An English Court ruled that a shipping company can be sued over a shipbreaker’s death in Bangladesh
The case had been filed in the UK against UK shipping company, Maran, who had acted as an agent to sell a defunct vessel to a ‘demolition buyer’ who, in turn, had conveyed it to a ship breaking yard in Bangladesh to perform the demolition of the vessel in spite of the international concern regarding the dangerous working practices in the Bangladesh shipbreaking yards which have been raised over the past few years. In the process of the demolition of the vessel, the worker fell to his death and his widow brought proceedings against Maran in the English courts in negligence and unjust enrichment for damages. On the 10th of March 2021, an English Court of Appeal held that Maran could be found to incur a duty of care to the shipbreaking worker on the basis that the company knowingly exposed him to significant dangers.
The European Parliament adopted a Resolution on Corporate Due Diligence and Accountability
On the 10th of March 2021, the European Parliament approved a resolution with recommendations to the Commission on corporate due diligence and corporate accountability which includes a draft directive. The draft directive provides that Member States shall lay down rules to ensure that companies carry out due diligence with respect to potential or actual adverse impacts on human rights, the environment and good governance in their operations and throughout their value chain. in terms of scope, it would cover EU-domiciled large companies, publicly listed small and medium-sized companies and SMEs operating in high-risk sectors as well as non-EU domiciled companies selling goods or providing services in the internal market. The draft directive provides for a public enforcement mechanism through a national competent authority responsible for the supervision of the application of the directive, as well as for a civil liability mechanism for harms caused or contributed to by acts or omissions of a company subject to the directive or another entity under its control.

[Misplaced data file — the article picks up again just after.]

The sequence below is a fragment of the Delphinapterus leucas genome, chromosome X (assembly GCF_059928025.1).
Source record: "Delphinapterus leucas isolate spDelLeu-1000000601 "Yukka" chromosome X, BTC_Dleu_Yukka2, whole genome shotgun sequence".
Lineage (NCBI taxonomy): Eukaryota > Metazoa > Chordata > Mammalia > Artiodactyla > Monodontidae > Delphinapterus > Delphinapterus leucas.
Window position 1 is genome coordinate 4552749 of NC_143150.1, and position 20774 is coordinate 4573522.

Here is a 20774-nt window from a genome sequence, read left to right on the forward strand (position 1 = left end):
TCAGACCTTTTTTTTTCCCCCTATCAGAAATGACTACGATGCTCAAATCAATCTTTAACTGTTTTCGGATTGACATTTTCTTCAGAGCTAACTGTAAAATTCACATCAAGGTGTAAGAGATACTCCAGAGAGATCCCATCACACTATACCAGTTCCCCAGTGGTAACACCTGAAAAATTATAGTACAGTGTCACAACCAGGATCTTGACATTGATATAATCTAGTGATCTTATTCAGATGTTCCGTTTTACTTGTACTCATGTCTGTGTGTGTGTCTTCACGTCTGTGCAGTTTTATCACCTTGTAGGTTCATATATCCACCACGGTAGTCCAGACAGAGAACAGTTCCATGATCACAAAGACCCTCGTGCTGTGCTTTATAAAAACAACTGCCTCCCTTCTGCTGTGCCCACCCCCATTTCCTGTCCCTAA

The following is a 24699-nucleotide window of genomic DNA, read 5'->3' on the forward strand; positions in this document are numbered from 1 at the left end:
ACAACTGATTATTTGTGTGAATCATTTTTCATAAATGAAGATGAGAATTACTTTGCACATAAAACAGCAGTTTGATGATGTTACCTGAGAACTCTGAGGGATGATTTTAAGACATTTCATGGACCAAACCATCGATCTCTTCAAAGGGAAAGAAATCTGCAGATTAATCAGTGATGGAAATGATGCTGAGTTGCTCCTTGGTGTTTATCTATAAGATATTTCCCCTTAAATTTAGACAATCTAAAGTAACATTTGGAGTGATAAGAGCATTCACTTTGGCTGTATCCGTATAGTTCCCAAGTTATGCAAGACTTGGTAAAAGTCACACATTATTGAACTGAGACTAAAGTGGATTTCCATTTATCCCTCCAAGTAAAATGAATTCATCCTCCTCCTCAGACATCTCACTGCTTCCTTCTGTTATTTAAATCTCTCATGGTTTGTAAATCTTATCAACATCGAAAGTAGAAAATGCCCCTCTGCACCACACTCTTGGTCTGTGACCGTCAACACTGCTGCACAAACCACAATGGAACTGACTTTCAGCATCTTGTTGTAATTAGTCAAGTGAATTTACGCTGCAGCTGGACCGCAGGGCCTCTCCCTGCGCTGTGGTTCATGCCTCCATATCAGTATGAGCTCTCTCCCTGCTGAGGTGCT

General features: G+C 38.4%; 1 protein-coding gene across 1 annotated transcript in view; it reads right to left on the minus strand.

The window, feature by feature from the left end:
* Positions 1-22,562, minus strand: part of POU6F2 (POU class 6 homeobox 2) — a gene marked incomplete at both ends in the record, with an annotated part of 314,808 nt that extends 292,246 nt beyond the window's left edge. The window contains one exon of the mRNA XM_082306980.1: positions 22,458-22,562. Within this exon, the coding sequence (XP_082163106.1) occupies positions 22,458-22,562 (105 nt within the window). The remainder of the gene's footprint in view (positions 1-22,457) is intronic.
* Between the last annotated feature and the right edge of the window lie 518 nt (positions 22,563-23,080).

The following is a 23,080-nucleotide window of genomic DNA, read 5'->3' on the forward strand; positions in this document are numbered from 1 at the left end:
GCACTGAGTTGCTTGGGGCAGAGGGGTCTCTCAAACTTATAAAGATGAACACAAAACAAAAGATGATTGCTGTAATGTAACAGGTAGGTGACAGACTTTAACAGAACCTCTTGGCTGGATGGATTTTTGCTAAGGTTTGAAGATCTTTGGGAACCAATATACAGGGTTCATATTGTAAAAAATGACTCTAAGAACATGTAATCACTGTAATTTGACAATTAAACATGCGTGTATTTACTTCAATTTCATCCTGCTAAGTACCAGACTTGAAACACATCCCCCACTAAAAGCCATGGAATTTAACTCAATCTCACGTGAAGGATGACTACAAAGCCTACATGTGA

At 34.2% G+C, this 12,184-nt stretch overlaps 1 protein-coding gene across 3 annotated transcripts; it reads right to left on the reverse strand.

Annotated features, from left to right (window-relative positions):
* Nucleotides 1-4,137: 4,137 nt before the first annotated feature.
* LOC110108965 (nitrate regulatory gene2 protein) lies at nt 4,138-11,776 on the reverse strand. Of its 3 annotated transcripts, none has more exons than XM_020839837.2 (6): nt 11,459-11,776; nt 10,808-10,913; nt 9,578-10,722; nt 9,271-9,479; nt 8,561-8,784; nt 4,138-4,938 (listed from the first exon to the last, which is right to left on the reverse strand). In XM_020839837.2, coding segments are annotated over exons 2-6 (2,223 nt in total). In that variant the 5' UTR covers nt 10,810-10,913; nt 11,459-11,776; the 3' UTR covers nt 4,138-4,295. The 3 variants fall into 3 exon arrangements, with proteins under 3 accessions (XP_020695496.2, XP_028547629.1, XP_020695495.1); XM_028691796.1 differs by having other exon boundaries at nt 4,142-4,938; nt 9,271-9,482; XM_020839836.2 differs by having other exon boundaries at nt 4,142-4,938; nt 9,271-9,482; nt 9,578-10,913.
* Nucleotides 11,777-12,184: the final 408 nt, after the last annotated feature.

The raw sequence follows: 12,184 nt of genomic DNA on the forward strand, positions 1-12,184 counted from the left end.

New nill on Responsible and Sustainable International Business being considered in the Netherlands
In March 2021, four Dutch political parties submitted a draft law on responsible and sustainable international business to the Dutch Parliament. The draft law imposes a duty of care on all the companies registered in the Netherlands or selling goods or providing services to the Dutch market to prevent adverse human rights and environmental impacts arising out for their activities and value chains. It also imposes on large companies human rights and environmental due diligence obligations. In terms of enforcement, it provides for a public regulator which can issue binding instructions and financial sanctions in case of non-compliance.